Last edited: Sep 28, 2012
  16. jlai

    jlai Title-less

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    Could someone move this to PI as it doesnt relate to original topic...
     
  17. genegri

    genegri Active Member

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    Almost 40% of Chinese population (including far reaching rural China) have internet access. That's not a very small portion. I don't know how "middle class" is defined in China but of course most Chinese don't make enough money to be considered middle class by Western standard.

    The limiting factor is not "middle class" or "education" or "internet access". The limiting factor is interest. And of course only those who are interested will take time to dig deep and seek out multiple sources of information to try to see through biases and propaganda. Much like anywhere else.

    On the contrary, the better informed are the ones leading the protests. And the public sentiment is aligned with them. This is one of those issues that get relatively unanimous reactions from Chinese. It's not like only the uneducated are the ones who don't agree with you.

    And this is exactly what is so different from 20 years ago. When Tiananmen square happened in 1989, everybody, the educated, progressive students, city dwellers, farmers, all were unanimously unhappy with the Chinese government.

    It is not nearly true anymore today. The general public (by general public, I mean those who are not particularly interested in politics) opinions have turned less than 180 but more than 90 degrees. And among the traditionally progressive students and intellectuals opinions are very split.

    The Chinese people have collectively made a decision and they are living it.

    As I said about 40% (and increasing fast) Chinese have internet access, presumably more have computers. They don't need "courage" to use proxies. It's right there and everyone does it. Like speeding. ;)

    However my argument would be, they should not have needed proxies in the first place. The government should officially remove politic censorship. Not to mention it practically doesn't work anyway.

    Generalizing much?

    Do you seriously interpret them as missing Mao's era? They certainly are not missing Mao's era but they are pointing out that as bad as Mao's era was, there were certain things better than the current government. Chinese people's views on Mao are polar split. Not nearly as all praises as you seem to believe.
     
    Last edited: Sep 28, 2012
  18. victoriaheidi

    victoriaheidi New Member

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    I keep thinking that there's new information about the skaters. Silly mistake.
     
  19. query5

    query5 New Member

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    shouldn't do it, but as far as security, should not only provide security for japanese skaters but chinese as well.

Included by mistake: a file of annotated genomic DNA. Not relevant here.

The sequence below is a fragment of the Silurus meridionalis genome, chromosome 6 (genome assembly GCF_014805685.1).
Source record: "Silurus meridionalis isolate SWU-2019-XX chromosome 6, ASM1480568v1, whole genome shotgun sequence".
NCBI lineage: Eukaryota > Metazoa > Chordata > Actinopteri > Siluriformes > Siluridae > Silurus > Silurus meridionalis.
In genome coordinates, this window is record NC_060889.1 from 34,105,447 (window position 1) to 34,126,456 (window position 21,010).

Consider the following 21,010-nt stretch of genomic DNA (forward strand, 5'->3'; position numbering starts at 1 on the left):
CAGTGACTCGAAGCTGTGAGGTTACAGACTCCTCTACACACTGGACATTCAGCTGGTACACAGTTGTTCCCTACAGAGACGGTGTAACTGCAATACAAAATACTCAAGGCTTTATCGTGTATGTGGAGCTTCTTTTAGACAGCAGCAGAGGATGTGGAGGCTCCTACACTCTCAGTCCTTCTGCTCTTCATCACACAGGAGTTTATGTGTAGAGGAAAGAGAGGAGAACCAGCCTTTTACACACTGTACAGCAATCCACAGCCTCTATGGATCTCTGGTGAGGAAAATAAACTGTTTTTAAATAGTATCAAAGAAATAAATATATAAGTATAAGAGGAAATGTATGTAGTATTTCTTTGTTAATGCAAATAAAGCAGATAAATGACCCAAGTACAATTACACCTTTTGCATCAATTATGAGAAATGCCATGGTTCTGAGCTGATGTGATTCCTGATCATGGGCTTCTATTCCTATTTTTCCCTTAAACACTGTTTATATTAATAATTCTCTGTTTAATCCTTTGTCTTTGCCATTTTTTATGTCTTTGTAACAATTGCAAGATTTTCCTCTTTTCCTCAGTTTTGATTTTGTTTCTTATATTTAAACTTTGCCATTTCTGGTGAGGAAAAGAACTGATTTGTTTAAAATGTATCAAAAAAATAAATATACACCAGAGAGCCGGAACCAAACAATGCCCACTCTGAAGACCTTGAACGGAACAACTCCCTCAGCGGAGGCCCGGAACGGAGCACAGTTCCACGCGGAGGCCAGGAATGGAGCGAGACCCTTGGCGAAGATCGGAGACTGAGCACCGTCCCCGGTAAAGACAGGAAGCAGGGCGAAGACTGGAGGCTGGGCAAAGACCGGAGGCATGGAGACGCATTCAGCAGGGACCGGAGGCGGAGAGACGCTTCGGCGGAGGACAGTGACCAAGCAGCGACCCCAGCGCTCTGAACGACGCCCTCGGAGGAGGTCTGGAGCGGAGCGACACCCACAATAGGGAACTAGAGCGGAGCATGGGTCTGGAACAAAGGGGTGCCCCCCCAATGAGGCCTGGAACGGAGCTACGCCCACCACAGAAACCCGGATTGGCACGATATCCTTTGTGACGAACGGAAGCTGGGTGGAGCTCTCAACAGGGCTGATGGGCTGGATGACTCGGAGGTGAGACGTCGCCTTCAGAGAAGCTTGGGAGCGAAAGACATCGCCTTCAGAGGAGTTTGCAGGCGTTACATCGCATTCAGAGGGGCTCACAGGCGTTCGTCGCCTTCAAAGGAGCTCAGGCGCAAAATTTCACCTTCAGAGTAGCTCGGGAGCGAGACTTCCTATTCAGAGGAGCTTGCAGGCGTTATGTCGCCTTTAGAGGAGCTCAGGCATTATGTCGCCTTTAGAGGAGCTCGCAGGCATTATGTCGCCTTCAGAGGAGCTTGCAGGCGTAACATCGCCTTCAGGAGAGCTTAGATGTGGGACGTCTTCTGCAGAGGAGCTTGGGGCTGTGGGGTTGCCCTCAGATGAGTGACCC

people do carry hard feelings regarding politics.policies regarding their own government.

    which carries over to political judging at competitions.
    caroline zhang needs protectiion look at her Political scores.

    still doing same old with caroline too bad. wouldn't cheat like other u.s. female ladies,
     
  20. Angelskates

    Angelskates Well-Known Member

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    You think the "anti-Japanese education" was installed after the Tian'anmen square protests? That shows just how little you know.

    mikeko - have you ever lived in China for a period of time? Have you ever spoken to anyone who lives here? How about those who lived through the times you're talking about?

    All of those who are requesting this be moved to PI - you know all you have to do is ask a moderator, right? I'm not sure that posting it in here works...but you can definitely just PM a moderator and I'm sure they'd move it.

    (There is already a thread in PI by the way, maybe the posters in this thread can't access it.)

    FWIW I don't think the Japanese skaters will have any problems here, and I think if the JSF decides to pull out, it'll be a real shame, and a total political move (that will, of course, do nothing). There is no such thing as an iron-clad guarantee of safety (or anything else).
     
  21. barbk

    barbk Well-Known Member

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    Check out the Monitor and the Merrimac. Iron-cladding sometimes does work. ;)
     
  22. leapfrogonice

    leapfrogonice Active Member

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    This is such a sad and volatile situation. Being able to "assure" security in an arena event would seem impossible to do.
     
  23. allezfred

    allezfred Mince Pie Depriving Admin Staff Member

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    I think this thread has run its course. Hopefully the Japanese skaters will be at Cup of China, but until anything further is announced......